US possibly heading for soft landing, Europe for recession, GEP data says

16 October 2023 2 min. read
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The US economy appears to be heading for a soft landing while Europe seems to be approaching a recession, according to data from GEP’s September Global Supply Chain Volatility Index.

The monthly index tracks demand conditions, shortages, transportation costs, inventories, and backlogs across 27,000 businesses globally. An index value above 0 means supply chains are being stressed, while a value below 0 means supply chain capacity is being underutilized. The GEP index reached a peak of 6+ points in late 2021.

The overall index score fell to -0.35 in September, down from -0.18 in August.

Europe was the principal driver of the month’s rise in idle vendor capacity, with the region’s index score dropping to -1.01 from -0.50 in August. Europe’s suppliers had one of the highest levels of spare capacity since the 2008 global financial crisis – with the weak demand signaling elevated recession risk.

US possibly heading for soft landing, Europe for recession, GEP data says

North America’s index, meanwhile, rose slightly to -0.30 in September from -0.55 in August, signaling higher odds of a soft economic landing.

Asia’s index dropped to -0.20 from 0.06 in August, reflecting a slump in purchasing activity after a resilient year-to-date.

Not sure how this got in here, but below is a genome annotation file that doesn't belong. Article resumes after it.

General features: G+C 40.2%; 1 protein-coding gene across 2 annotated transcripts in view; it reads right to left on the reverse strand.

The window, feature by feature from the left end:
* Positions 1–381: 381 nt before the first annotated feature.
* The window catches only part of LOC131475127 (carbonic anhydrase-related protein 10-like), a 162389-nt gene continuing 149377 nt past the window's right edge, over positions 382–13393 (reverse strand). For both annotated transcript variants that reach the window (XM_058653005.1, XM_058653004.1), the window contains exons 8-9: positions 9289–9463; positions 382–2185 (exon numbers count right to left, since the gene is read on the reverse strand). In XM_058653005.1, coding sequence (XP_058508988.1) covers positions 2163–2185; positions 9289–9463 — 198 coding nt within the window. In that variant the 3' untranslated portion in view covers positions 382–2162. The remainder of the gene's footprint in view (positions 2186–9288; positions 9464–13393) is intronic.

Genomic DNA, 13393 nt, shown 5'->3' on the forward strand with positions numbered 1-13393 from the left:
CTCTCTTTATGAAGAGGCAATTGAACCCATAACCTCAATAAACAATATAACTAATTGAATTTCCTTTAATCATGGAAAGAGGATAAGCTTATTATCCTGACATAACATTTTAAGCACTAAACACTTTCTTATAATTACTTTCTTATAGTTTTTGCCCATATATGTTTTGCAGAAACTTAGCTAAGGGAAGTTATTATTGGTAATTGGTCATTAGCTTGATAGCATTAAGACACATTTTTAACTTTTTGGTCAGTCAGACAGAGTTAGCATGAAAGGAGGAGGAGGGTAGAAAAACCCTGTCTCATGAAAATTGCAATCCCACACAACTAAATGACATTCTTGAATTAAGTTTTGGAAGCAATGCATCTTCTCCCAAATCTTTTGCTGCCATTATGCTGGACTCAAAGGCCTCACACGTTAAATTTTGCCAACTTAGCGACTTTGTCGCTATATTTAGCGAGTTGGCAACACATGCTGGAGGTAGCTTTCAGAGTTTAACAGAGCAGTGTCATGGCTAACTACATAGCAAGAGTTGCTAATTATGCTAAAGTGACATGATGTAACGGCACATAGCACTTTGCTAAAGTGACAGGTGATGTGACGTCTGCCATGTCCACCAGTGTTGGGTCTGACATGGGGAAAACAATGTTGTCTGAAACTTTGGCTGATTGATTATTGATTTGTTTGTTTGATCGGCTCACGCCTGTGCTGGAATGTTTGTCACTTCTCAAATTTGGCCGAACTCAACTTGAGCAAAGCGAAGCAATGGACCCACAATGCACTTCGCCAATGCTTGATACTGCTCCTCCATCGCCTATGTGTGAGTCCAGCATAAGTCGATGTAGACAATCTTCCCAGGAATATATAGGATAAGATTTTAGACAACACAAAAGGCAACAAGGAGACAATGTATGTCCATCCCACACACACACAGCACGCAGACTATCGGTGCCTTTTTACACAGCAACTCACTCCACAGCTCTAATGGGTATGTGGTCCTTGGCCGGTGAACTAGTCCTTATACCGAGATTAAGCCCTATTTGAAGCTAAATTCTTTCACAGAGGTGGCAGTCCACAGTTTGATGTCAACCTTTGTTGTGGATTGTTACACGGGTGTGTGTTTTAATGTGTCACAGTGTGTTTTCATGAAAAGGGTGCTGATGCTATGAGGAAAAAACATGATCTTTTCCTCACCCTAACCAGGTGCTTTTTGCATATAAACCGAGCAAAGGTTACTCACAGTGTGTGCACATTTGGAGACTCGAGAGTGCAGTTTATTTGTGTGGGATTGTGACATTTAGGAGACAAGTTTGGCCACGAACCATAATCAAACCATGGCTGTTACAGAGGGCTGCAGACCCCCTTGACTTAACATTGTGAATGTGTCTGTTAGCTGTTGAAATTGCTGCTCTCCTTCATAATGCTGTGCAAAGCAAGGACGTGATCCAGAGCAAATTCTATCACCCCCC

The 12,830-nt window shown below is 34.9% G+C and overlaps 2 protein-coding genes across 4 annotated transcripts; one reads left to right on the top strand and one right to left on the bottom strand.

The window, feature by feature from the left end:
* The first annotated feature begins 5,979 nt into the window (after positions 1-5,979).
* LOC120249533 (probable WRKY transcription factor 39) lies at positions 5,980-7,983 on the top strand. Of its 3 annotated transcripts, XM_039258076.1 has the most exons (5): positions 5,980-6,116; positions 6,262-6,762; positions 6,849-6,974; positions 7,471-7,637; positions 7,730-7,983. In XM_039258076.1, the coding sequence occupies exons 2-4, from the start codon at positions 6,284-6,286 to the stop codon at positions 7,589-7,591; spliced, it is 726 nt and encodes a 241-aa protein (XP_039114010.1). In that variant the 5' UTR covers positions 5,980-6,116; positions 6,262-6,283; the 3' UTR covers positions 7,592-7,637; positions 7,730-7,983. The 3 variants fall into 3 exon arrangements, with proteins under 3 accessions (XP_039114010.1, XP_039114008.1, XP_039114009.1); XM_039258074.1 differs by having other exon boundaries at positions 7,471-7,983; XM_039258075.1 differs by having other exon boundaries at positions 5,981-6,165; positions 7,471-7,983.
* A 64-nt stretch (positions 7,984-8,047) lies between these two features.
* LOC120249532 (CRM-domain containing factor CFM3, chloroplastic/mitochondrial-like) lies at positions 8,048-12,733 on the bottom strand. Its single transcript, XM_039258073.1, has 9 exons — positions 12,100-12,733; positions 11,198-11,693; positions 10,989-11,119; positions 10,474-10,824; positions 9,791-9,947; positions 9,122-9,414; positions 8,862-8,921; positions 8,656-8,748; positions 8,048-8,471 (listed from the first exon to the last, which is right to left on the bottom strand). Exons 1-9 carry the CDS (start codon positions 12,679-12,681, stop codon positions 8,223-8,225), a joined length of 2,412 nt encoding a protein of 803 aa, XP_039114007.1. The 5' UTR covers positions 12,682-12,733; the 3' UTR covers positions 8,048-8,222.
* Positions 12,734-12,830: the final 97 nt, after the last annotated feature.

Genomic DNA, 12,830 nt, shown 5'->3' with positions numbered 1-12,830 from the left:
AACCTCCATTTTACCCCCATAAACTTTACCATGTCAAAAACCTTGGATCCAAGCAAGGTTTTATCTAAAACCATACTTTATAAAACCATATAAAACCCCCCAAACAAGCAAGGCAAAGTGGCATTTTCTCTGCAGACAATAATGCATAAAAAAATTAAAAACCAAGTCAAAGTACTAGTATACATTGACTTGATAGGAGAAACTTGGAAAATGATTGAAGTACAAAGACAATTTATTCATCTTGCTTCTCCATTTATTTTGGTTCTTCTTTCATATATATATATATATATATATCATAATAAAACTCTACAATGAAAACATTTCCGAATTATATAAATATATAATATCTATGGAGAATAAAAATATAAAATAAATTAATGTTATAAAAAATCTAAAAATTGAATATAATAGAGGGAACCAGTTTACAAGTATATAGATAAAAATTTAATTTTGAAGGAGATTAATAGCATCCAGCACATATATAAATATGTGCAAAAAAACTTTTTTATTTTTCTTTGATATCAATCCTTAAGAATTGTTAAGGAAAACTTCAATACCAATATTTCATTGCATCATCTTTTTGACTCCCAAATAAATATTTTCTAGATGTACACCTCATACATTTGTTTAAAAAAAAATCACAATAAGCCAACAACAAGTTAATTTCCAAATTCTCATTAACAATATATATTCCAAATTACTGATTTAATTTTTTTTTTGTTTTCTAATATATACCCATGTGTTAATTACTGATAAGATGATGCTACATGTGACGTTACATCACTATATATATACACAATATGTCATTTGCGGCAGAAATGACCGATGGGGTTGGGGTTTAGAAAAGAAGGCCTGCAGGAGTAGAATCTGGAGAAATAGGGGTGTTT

“We’re now into our sixth consecutive month of notable excess supplier capacity globally, but the good news is it’s not getting substantially worse, except in Europe, where recession seems likely,” said Jagadish Turimella, chief operating officer and co-founder, GEP. “By contrast, we expect U.S. suppliers and businesses to be steady for the rest of the year, unless the labor disputes in health care and the auto sector spread, or there is a price spike in oil, its derivates or agricultural commodities.”

Although the global downturn in demand for raw materials and components appears to be stabilizing, there have yet to be any signs of improvement. Global businesses continue to shy away from stockpiling, indicating a pessimistic outlook for demand, while item scarcity remains at historically normal levels.

Labor shortages remain at a generally unproblematic level for businesses, while transportation costs fell slightly in September after an August rise.